In the first two semesters as part of your coursework you are required to take FOUR options, of which ONE is compulsory (IR5501) and the other three optional.
Wednesday, March 28, 2007
The things is I like the President of Tatarstan. I like Tatarstan. I want to learn Tatar. I wasn't even making fun of the guy. I wanted to wish one of my tatar friends a happy birthday in tatar and though he would appreciate the visage of his president. Okay, so my status for a while was "I don't feel so hot," but I wasn't using it in a sexual sense, the President of Tatarstan is a fine looking man by any measure, but in the sense that I was sick. Come on, the man has a sash, he's awesome! So annoyed.
Maybe if Kazakhstan chills out and Sasha Baron Cohen is bored he should do a film about Tatarstan. They seem to want something to get upset about.
Tuesday, March 27, 2007
Anyway I was chatting with her today while she was in my room. She was complaining about how when she came to Austria from the Philippines there weren't many immigrants and it was easy to get a visa. That made sense to me, most of Austria was boxed in by the iron curtain/communist Yugoslavia so there wouldn't have been so there wouldn't have been much immigration, legal or otherwise from its neighbors from there. Anyway it was funny to hear her complain how there were too many immigrants now and how things basically weren't as good before in the 80s, partly because the mental image I have of the 80 makes it very hard for everything to better then (mainly leg warmers, snap bracelets, and Richard Simmons), but also because an immigrant complaining about immigrants amused me, though I supposed it is basically the same thing as anyone in the US complaining about immigration. Still though she is right, not about immigrants making things worse here (I have no idea about that), but there are a good amount of immigrants here these days, especially from Slovakia and the former Yugoslavia.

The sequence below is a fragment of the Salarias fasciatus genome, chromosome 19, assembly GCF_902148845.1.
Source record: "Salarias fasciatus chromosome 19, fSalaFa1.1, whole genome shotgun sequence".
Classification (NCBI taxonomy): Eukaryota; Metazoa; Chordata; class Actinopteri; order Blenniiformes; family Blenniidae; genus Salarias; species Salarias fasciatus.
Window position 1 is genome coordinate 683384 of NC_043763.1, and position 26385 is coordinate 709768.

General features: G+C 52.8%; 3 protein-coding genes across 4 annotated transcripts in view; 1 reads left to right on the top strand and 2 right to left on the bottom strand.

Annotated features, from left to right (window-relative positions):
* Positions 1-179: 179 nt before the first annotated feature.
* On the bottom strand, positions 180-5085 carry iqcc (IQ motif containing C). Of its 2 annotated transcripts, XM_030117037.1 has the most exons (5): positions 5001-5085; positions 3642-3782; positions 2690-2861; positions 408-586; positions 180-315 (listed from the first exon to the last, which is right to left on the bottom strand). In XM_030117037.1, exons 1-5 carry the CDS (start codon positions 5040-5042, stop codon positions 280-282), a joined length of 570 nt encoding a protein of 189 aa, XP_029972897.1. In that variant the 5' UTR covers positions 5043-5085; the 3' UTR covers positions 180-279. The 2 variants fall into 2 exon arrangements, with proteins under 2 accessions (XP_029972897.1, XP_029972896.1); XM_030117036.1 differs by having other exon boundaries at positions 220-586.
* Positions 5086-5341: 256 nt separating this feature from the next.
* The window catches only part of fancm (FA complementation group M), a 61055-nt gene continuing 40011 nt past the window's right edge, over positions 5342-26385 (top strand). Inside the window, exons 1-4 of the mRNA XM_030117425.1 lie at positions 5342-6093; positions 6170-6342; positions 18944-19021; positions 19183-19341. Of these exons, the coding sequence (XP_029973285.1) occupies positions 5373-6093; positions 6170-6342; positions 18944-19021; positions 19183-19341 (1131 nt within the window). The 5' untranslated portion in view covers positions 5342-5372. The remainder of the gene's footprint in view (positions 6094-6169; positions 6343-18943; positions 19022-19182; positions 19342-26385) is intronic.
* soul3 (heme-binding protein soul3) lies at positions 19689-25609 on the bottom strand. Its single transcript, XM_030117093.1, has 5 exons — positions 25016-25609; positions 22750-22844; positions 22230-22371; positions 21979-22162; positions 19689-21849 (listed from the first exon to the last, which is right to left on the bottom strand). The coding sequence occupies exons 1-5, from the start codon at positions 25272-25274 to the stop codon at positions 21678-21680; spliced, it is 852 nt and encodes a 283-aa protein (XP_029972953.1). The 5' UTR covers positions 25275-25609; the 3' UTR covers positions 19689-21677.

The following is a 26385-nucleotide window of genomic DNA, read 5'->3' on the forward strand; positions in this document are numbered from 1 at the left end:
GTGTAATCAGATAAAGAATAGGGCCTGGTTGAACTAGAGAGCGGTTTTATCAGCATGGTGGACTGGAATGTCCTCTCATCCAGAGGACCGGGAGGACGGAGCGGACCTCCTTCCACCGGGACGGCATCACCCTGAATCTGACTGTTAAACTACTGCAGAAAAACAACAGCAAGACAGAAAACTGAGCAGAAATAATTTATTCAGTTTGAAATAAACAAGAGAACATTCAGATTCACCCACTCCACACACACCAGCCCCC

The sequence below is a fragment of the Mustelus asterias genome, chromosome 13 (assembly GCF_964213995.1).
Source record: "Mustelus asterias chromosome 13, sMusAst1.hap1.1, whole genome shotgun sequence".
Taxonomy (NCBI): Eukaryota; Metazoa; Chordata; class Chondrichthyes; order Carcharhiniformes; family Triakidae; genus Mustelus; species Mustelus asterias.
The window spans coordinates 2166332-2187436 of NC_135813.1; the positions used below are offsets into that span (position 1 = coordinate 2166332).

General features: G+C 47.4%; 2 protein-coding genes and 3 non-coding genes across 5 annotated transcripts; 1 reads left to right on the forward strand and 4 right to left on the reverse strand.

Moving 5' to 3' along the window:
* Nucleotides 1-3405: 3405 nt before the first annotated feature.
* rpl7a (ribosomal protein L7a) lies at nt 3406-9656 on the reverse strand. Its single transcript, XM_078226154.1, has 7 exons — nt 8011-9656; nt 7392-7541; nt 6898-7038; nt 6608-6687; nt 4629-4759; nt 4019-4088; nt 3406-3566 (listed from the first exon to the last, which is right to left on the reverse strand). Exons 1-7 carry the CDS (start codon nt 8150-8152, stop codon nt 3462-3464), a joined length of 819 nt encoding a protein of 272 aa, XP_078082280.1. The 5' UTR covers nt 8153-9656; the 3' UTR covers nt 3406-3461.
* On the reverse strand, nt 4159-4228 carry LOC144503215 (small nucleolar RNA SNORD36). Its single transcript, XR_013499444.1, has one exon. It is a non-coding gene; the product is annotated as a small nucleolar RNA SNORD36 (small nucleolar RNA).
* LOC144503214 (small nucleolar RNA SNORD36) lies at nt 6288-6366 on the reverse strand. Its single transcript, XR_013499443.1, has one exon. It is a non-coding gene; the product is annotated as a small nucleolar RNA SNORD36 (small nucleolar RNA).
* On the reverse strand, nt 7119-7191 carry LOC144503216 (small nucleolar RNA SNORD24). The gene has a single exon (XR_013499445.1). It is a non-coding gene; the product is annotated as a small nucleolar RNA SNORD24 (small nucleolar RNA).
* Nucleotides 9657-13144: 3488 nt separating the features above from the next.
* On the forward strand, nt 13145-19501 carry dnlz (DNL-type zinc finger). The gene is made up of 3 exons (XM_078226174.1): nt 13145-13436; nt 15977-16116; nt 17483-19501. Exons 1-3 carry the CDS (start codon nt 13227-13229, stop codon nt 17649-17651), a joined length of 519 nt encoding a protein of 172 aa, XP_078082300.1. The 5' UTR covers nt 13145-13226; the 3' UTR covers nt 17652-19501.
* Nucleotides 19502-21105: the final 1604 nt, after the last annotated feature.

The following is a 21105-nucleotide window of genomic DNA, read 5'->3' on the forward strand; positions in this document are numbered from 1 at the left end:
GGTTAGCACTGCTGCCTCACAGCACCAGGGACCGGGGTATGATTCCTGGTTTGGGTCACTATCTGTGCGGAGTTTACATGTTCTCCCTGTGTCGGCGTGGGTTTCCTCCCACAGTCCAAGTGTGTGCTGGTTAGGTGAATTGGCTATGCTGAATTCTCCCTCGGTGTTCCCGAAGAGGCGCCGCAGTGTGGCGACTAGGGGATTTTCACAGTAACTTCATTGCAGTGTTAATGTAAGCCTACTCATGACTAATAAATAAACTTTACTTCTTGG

Monday, March 26, 2007